So up until recently I was seeing a psychologist for, what I hope are, obvious reasons. A lot was talked about, namely the adoption stuff. And it came to my attention that adoptees aren't thought about as much as the adopters and birth parents. Well, they are in the fact that we birth parents want better lives for them, and adoptive parents want someone to shower their love and affection on, but not too many think of things from the adoptee's point of view. My psychologist and I got on the subject of holidays and cards (I make my own cards). I mentioned that of course I would be making cards at Christmas and birthdays, etc. She asked me if I was going to be sending them to him, and I had just shrugged it off as the adoptive parents probably didn't want me to. I know they plan on letting him know he is adopted from day one, but I don't know how much direct contact they want him to have with me, which is understandable and what we agreed upon. However, my psychologist brought up the good point, what about Ike? Would he want the cards to read, to know that he was given up for adoption out of love, and not out of indifference? Would he want the cards to feel like he has some connection with his birth family? Or will seeing the cards only lead to more pain for him, knowing that we made the decision to give him up?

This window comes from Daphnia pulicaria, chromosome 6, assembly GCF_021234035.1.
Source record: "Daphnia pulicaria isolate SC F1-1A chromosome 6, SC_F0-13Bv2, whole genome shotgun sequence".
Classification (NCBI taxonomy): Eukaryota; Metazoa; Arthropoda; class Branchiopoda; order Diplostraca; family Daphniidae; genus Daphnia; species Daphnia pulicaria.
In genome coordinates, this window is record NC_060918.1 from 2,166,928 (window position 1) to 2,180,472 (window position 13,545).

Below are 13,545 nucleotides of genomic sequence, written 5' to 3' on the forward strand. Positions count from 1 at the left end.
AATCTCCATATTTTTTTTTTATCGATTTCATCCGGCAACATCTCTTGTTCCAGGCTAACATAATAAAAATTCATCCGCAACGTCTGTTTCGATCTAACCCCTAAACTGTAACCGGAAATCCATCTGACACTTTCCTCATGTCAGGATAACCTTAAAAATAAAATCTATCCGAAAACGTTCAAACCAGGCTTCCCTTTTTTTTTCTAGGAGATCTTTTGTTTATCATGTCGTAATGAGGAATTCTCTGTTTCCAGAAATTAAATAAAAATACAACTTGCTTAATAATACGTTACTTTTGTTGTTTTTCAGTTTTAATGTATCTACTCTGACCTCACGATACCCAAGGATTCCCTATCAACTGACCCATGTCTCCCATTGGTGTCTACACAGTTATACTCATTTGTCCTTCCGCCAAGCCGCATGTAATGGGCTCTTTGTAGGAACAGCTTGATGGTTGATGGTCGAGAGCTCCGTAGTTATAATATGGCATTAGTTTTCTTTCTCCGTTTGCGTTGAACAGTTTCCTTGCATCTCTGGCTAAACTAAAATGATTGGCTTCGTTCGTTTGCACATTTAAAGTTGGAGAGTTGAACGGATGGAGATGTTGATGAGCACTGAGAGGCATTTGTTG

What about Birth Mother's Day? A lot of birth moms talk crap about Birth Mother's Day (the day before Mother's Day) saying it might as well be breeder's day, and that we deserve to be thought of on Mother's Day too. Well yes, but that's not the point of b-mom's day. The point is for mothers who have both surrendered and parented children to be able to work through their feelings of guilt and remorse while still keeping the happy feeling of Mother's Day. But what about adoptees? Does nobody think that they want a separate day to think of their birth moms? A day to pay them tribute for choosing life for them over the alternatives, without feeling like they are betraying their adoptive mom? They have just as many emotions as everyone else, so why aren't they thought of when we are trying to piece things together?
     I think adoptees are thrown to the side a lot because most of them don't really get a say in much. I mean, how much say can you have if you can't even talk yet, you know? But as they get older, and especially if they don't find out till they are *adults* that they are adopted, they have feelings they need to work through regarding the adoption just like all of us. I wish that we could think more about what they want. After all, that bundle of joy is the whole reason why we made the choice we did. When did their well being get shoved to the side for our own?

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